At Knighton Mead Primary Academy, we use the Read Write Inc. (RWI) programme to get 

children off to a flying start with their reading and writing skills  

This page has been created to offer information and useful resources for parents at home, when helping their child. 

When using RWI the children will: 

  • Learn 44 sounds and the corresponding letter/letter groups using simple picture prompts.
  • Learn to read words using Fred Talk.
  • Learn to read words by blending the sounds together.
  • Read lively stories featuring words they have learnt to sound out.
  • Show that they understand the stories by answering ‘Find It’ and ‘Prove it’ discussion questions.
  • Learn to read effortlessly so that they can put all their energy into understanding what they read.

When using RWI to write the children will: 

  • Learn to write the letters/letter groups which represent the 44 sounds (graphemes).
  • Learn to write words by saying the sounds in Fred Talk.
  • Learn to write simple and then increasingly complex sentences.
  • Compose a range of texts using discussion prompts.
  • Compose stories based on picture strips.
  • Spell effortlessly so that they can put their energy into working out what they want to write.

For an introduction to RWI phonics please watch the video below:  

Parent video: What is Read Write Inc Phonics (

Speed Sounds: 

RWI phonics involves using ‘pure sounds’ to learn to read and spell. The following video shows examples of all of the speed sounds. 

Parent video: How to say the sounds – YouTube

Children are taught to form letters using a selection of rhymes. You can find the rhymes on this sheet: 

Handwriting Rhymes

The speed sounds are taught in 3 different sets and get more complex as they work through them: 


A list of the speed sounds can be found here:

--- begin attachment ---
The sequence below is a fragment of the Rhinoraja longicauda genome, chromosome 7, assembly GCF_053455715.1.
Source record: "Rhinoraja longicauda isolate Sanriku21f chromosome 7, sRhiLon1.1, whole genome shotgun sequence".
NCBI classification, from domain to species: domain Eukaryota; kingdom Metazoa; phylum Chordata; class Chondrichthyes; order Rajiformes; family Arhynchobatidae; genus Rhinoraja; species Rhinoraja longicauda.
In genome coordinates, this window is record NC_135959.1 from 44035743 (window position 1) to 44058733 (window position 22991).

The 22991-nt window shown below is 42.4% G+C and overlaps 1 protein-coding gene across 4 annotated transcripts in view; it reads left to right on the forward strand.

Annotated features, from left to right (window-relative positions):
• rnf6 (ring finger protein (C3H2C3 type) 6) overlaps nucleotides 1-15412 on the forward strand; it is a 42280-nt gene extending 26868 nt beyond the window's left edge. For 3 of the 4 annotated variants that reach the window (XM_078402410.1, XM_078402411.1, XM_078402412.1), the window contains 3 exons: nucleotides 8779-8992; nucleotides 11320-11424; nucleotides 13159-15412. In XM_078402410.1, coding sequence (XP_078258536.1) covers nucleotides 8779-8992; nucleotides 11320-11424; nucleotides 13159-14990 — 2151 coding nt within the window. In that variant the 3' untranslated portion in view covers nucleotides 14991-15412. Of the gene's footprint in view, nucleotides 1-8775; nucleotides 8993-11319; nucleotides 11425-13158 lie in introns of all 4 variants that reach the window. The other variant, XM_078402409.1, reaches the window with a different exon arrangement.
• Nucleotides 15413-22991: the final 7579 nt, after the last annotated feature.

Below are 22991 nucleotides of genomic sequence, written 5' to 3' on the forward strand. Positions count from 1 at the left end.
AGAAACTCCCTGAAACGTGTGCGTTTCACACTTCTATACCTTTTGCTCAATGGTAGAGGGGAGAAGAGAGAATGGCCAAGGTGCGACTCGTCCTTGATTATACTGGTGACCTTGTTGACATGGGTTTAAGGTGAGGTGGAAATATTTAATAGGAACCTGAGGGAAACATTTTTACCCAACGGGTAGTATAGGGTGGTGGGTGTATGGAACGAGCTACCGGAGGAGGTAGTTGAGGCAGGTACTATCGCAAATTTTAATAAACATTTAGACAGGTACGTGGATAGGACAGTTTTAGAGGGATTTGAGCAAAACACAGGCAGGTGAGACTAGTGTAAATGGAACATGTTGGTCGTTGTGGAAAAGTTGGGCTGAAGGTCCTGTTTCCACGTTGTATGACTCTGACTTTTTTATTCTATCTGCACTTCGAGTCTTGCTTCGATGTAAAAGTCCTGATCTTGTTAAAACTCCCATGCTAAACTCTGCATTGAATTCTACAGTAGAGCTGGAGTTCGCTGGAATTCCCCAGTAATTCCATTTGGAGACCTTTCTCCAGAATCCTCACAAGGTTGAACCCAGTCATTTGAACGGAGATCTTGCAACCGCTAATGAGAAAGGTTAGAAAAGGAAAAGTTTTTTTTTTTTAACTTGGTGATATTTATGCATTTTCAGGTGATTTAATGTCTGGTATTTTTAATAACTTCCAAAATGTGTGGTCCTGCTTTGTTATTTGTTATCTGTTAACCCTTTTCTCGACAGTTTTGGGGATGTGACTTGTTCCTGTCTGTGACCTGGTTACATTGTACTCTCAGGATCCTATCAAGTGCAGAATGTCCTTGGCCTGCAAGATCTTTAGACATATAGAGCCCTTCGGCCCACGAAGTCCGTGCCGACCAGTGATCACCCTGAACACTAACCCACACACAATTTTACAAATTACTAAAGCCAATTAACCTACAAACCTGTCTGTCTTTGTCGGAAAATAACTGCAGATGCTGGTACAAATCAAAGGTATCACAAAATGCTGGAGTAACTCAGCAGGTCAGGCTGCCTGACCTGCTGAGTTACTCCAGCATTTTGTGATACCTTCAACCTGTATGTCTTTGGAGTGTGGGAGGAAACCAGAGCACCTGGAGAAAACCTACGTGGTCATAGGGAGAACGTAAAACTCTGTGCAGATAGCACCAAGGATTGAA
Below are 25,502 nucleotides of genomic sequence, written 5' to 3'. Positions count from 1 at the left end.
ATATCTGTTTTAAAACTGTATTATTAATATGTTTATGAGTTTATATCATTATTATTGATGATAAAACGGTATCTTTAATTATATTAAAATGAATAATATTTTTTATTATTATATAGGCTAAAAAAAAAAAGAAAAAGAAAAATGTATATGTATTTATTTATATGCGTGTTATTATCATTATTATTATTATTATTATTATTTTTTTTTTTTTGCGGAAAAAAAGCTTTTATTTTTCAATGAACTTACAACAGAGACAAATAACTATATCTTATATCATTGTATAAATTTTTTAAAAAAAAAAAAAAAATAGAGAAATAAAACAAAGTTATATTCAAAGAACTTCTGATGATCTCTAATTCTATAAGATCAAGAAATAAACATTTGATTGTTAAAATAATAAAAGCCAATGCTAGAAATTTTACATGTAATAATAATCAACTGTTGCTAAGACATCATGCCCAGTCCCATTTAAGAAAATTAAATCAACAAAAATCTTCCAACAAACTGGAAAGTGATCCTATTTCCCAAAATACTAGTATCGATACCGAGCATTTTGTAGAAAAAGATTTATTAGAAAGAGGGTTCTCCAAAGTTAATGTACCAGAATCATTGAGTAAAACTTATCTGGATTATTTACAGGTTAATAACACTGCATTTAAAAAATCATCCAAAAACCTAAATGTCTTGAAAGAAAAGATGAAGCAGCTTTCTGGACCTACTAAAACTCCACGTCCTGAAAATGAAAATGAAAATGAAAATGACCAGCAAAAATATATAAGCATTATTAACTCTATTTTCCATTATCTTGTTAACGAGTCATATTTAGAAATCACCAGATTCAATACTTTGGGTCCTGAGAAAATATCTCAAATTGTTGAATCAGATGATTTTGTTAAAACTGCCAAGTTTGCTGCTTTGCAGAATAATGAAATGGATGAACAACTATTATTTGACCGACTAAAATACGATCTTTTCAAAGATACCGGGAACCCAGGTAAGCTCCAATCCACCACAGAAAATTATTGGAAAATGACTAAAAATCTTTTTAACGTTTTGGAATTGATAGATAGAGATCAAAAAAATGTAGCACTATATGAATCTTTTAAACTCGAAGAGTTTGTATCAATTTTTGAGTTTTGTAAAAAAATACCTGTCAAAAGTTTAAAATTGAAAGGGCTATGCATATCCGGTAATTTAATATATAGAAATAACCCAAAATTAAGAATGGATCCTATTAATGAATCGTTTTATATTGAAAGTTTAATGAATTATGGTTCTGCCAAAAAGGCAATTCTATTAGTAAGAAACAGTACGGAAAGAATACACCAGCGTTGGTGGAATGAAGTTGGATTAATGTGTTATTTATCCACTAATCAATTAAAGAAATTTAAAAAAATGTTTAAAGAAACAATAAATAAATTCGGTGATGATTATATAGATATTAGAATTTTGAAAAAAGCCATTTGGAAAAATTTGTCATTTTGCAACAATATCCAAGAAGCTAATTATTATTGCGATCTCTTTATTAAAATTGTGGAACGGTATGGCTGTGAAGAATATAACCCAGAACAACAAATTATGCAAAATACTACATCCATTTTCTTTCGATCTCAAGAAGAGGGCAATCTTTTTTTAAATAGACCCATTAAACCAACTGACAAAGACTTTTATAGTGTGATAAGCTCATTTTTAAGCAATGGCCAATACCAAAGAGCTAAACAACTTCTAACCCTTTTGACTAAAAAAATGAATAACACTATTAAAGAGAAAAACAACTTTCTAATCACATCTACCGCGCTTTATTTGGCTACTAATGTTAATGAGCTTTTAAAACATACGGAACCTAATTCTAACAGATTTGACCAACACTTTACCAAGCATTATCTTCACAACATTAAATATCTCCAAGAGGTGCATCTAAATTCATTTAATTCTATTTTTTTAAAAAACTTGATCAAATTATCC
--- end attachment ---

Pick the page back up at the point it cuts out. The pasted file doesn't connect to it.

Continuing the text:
RWI Sound List and Rhymes

It includes rhymes for special friends (one sound shown by more than 1 letter). 


Using these simple sounds, children will learn to ‘blend’ words together, so c-a-t becomes cat. To help the children do this, we have a lovely green frog called Fred! He can only talk in sounds, so the children put the sounds together to make the word. We call this ‘Fred Talk’. This is also used in early reading, as when children see a new word they can use ‘Fred Talk’ to break down the sounds and then say or read the word.  

Similarly, this supports early writing skills as children use ‘Fred Fingers’ to break down a spoken word into its sounds to enable them to write the word. We use the phrase ‘Say the word – pinch the sounds’ to help children remember.  

When they are confident with blending and know all of their Set 1 sounds, the children will move onto Set 2 sounds and then Set 3 sounds, which introduce alternative spellings for sounds they know and more special friends. They may begin to use ‘Fred in their head’ to read more quickly and fluently, which helps to build up speed, however this stage is also tricky for children as they need to be able to spot ‘special friends’ easily within new words. Words which can be decoded are called ‘Green Words’ as they can be decoded using phonics knowledge. Unfortunately, there are lots of words in the English language that do not follow these rules … they are called ‘Red Words’ and need to be learned by sight. We use the phrase ‘If it’s red – it’s hard for Fred’ to remind children.  

The following video shows examples of blending and Fred talk.  

Parent video: Sound blending – YouTube